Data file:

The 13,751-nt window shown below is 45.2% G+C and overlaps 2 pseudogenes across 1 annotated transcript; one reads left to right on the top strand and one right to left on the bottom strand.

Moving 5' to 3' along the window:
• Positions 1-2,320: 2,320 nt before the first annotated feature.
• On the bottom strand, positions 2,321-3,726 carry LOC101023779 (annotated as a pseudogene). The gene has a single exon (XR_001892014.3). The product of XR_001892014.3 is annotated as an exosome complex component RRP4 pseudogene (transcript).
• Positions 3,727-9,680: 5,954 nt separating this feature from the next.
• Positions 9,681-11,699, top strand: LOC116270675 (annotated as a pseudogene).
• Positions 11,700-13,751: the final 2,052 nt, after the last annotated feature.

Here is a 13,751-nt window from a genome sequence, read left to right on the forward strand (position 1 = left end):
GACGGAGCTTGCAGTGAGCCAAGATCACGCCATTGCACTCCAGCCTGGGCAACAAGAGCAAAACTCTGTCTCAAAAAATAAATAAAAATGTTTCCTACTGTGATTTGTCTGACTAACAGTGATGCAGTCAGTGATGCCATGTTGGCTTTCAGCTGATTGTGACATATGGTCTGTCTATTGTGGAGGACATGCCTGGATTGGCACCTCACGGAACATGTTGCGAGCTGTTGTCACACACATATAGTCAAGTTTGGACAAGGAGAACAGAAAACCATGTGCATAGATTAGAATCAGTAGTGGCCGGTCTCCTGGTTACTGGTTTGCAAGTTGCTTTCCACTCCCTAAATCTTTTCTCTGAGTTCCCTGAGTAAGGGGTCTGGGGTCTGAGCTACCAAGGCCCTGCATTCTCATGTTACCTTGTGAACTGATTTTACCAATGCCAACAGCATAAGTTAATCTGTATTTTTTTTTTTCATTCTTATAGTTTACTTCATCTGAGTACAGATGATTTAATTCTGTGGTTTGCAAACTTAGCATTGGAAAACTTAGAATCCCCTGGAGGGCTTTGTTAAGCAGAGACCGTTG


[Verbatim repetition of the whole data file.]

The 13,751-nt window shown below is 45.2% G+C and overlaps 2 pseudogenes across 1 annotated transcript; one reads left to right on the top strand and one right to left on the bottom strand.

Moving 5' to 3' along the window:
• Positions 1-2,320: 2,320 nt before the first annotated feature.
• On the bottom strand, positions 2,321-3,726 carry LOC101023779 (annotated as a pseudogene). The gene has a single exon (XR_001892014.3). The product of XR_001892014.3 is annotated as an exosome complex component RRP4 pseudogene (transcript).
• Positions 3,727-9,680: 5,954 nt separating this feature from the next.
• Positions 9,681-11,699, top strand: LOC116270675 (annotated as a pseudogene).
• Positions 11,700-13,751: the final 2,052 nt, after the last annotated feature.

Here is a 13,751-nt window from a genome sequence, read left to right on the forward strand (position 1 = left end):
GACGGAGCTTGCAGTGAGCCAAGATCACGCCATTGCACTCCAGCCTGGGCAACAAGAGCAAAACTCTGTCTCAAAAAATAAATAAAAATGTTTCCTACTGTGATTTGTCTGACTAACAGTGATGCAGTCAGTGATGCCATGTTGGCTTTCAGCTGATTGTGACATATGGTCTGTCTATTGTGGAGGACATGCCTGGATTGGCACCTCACGGAACATGTTGCGAGCTGTTGTCACACACATATAGTCAAGTTTGGACAAGGAGAACAGAAAACCATGTGCATAGATTAGAATCAGTAGTGGCCGGTCTCCTGGTTACTGGTTTGCAAGTTGCTTTCCACTCCCTAAATCTTTTCTCTGAGTTCCCTGAGTAAGGGGTCTGGGGTCTGAGCTACCAAGGCCCTGCATTCTCATGTTACCTTGTGAACTGATTTTACCAATGCCAACAGCATAAGTTAATCTGTATTTTTTTTTTTCATTCTTATAGTTTACTTCATCTGAGTACAGATGATTTAATTCTGTGGTTTGCAAACTTAGCATTGGAAAACTTAGAATCCCCTGGAGGGCTTTGTTAAGCAGAGACCGTTG